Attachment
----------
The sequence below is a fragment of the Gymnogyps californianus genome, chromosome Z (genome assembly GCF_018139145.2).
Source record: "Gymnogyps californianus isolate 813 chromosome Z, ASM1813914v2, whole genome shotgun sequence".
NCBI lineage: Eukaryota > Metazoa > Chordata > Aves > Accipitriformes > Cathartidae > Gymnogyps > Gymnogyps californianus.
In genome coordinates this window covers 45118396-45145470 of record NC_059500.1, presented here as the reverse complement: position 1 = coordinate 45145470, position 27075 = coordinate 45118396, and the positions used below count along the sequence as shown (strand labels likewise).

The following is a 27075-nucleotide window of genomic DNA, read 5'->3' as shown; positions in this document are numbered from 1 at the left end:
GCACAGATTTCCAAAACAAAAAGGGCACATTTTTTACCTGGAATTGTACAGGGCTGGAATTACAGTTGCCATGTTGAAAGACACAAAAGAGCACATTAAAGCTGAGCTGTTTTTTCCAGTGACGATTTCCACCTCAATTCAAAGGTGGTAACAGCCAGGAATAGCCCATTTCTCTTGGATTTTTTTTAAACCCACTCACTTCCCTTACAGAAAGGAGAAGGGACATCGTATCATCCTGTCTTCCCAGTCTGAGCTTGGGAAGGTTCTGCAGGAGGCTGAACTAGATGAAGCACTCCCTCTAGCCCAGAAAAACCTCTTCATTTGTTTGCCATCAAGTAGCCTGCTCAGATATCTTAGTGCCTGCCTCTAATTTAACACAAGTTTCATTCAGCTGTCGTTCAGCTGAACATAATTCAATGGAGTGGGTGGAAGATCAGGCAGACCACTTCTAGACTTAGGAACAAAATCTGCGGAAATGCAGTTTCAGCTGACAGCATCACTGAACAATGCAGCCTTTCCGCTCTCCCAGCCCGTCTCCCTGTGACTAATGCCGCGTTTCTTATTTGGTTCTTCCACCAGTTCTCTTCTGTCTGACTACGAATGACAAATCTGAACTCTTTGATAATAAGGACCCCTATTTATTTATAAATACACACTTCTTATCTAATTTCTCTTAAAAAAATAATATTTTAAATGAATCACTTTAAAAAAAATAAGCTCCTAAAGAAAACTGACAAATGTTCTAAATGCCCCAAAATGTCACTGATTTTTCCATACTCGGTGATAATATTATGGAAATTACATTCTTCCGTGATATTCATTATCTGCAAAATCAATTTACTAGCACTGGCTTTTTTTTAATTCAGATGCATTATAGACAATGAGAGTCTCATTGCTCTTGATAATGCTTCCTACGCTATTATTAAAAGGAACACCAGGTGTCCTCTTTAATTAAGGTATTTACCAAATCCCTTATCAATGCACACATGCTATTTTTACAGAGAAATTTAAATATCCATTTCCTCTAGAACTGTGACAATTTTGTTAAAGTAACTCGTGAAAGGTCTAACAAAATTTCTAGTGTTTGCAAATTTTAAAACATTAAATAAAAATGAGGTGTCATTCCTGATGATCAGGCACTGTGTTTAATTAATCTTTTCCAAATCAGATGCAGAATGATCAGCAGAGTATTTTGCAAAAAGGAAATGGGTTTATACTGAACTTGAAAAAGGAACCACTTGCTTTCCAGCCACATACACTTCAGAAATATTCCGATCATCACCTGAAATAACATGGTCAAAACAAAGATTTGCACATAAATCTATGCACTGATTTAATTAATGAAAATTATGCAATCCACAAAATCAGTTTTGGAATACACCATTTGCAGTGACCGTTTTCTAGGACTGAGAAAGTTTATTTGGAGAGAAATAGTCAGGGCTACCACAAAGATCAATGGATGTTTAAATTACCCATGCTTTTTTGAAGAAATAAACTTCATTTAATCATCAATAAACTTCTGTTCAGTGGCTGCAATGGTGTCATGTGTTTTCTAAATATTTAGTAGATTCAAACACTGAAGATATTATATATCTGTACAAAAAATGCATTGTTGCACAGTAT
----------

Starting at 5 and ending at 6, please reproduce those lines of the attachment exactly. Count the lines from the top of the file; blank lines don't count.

The following is a 27075-nucleotide window of genomic DNA, read 5'->3' as shown; positions in this document are numbered from 1 at the left end:
GCACAGATTTCCAAAACAAAAAGGGCACATTTTTTACCTGGAATTGTACAGGGCTGGAATTACAGTTGCCATGTTGAAAGACACAAAAGAGCACATTAAAGCTGAGCTGTTTTTTCCAGTGACGATTTCCACCTCAATTCAAAGGTGGTAACAGCCAGGAATAGCCCATTTCTCTTGGATTTTTTTTAAACCCACTCACTTCCCTTACAGAAAGGAGAAGGGACATCGTATCATCCTGTCTTCCCAGTCTGAGCTTGGGAAGGTTCTGCAGGAGGCTGAACTAGATGAAGCACTCCCTCTAGCCCAGAAAAACCTCTTCATTTGTTTGCCATCAAGTAGCCTGCTCAGATATCTTAGTGCCTGCCTCTAATTTAACACAAGTTTCATTCAGCTGTCGTTCAGCTGAACATAATTCAATGGAGTGGGTGGAAGATCAGGCAGACCACTTCTAGACTTAGGAACAAAATCTGCGGAAATGCAGTTTCAGCTGACAGCATCACTGAACAATGCAGCCTTTCCGCTCTCCCAGCCCGTCTCCCTGTGACTAATGCCGCGTTTCTTATTTGGTTCTTCCACCAGTTCTCTTCTGTCTGACTACGAATGACAAATCTGAACTCTTTGATAATAAGGACCCCTATTTATTTATAAATACACACTTCTTATCTAATTTCTCTTAAAAAAATAATATTTTAAATGAATCACTTTAAAAAAAATAAGCTCCTAAAGAAAACTGACAAATGTTCTAAATGCCCCAAAATGTCACTGATTTTTCCATACTCGGTGATAATATTATGGAAATTACATTCTTCCGTGATATTCATTATCTGCAAAATCAATTTACTAGCACTGGCTTTTTTTTAATTCAGATGCATTATAGACAATGAGAGTCTCATTGCTCTTGATAATGCTTCCTACGCTATTATTAAAAGGAACACCAGGTGTCCTCTTTAATTAAGGTATTTACCAAATCCCTTATCAATGCACACATGCTATTTTTACAGAGAAATTTAAATATCCATTTCCTCTAGAACTGTGACAATTTTGTTAAAGTAACTCGTGAAAGGTCTAACAAAATTTCTAGTGTTTGCAAATTTTAAAACATTAAATAAAAATGAGGTGTCATTCCTGATGATCAGGCACTGTGTTTAATTAATCTTTTCCAAATCAGATGCAGAATGATCAGCAGAGTATTTTGCAAAAAGGAAATGGGTTTATACTGAACTTGAAAAAGGAACCACTTGCTTTCCAGCCACATACACTTCAGAAATATTCCGATCATCACCTGAAATAACATGGTCAAAACAAAGATTTGCACATAAATCTATGCACTGATTTAATTAATGAAAATTATGCAATCCACAAAATCAGTTTTGGAATACACCATTTGCAGTGACCGTTTTCTAGGACTGAGAAAGTTTATTTGGAGAGAAATAGTCAGGGCTACCACAAAGATCAATGGATGTTTAAATTACCCATGCTTTTTTGAAGAAATAAACTTCATTTAATCATCAATAAACTTCTGTTCAGTGGCTGCAATGGTGTCATGTGTTTTCTAAATATTTAGTAGATTCAAACACTGAAGATATTATATATCTGTACAAAAAATGCATTGTTGCACAGTAT